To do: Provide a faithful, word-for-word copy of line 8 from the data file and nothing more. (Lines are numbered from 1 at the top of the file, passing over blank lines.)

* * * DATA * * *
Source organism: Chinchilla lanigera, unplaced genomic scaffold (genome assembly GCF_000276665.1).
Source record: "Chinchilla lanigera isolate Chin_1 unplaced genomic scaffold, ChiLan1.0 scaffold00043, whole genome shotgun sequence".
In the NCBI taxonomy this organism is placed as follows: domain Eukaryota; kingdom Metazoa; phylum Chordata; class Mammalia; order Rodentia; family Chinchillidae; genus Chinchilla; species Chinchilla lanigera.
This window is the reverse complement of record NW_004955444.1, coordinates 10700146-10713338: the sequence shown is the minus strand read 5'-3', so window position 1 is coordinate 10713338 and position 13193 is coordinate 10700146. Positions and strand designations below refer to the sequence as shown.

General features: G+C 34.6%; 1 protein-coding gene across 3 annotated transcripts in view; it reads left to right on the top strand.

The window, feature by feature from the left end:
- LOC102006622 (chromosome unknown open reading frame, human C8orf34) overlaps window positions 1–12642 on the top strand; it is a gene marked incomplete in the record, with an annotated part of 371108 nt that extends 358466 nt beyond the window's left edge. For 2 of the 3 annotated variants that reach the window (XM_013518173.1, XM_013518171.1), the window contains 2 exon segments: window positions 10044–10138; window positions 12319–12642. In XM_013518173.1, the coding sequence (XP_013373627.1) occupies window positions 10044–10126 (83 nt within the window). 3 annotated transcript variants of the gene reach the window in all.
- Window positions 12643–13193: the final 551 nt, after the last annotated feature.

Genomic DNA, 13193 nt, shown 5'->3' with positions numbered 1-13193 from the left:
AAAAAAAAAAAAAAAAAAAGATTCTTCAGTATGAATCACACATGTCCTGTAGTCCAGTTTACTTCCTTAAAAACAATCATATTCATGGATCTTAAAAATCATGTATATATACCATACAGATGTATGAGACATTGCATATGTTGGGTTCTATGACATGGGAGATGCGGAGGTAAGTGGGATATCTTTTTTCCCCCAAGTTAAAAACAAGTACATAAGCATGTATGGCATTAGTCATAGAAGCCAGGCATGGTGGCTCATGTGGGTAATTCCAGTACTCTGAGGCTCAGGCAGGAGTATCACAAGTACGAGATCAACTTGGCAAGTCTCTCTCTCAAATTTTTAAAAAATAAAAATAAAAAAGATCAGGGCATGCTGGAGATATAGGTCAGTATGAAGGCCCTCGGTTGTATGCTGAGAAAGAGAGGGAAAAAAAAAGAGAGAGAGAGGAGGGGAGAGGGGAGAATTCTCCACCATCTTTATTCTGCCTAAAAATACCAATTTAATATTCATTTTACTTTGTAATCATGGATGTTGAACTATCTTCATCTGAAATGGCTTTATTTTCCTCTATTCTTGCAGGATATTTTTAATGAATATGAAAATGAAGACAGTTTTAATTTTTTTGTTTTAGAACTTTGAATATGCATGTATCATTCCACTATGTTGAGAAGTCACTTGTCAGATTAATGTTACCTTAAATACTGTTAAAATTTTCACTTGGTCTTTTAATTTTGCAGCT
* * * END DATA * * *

- Window positions 12643–13193: the final 551 nt, after the last annotated feature.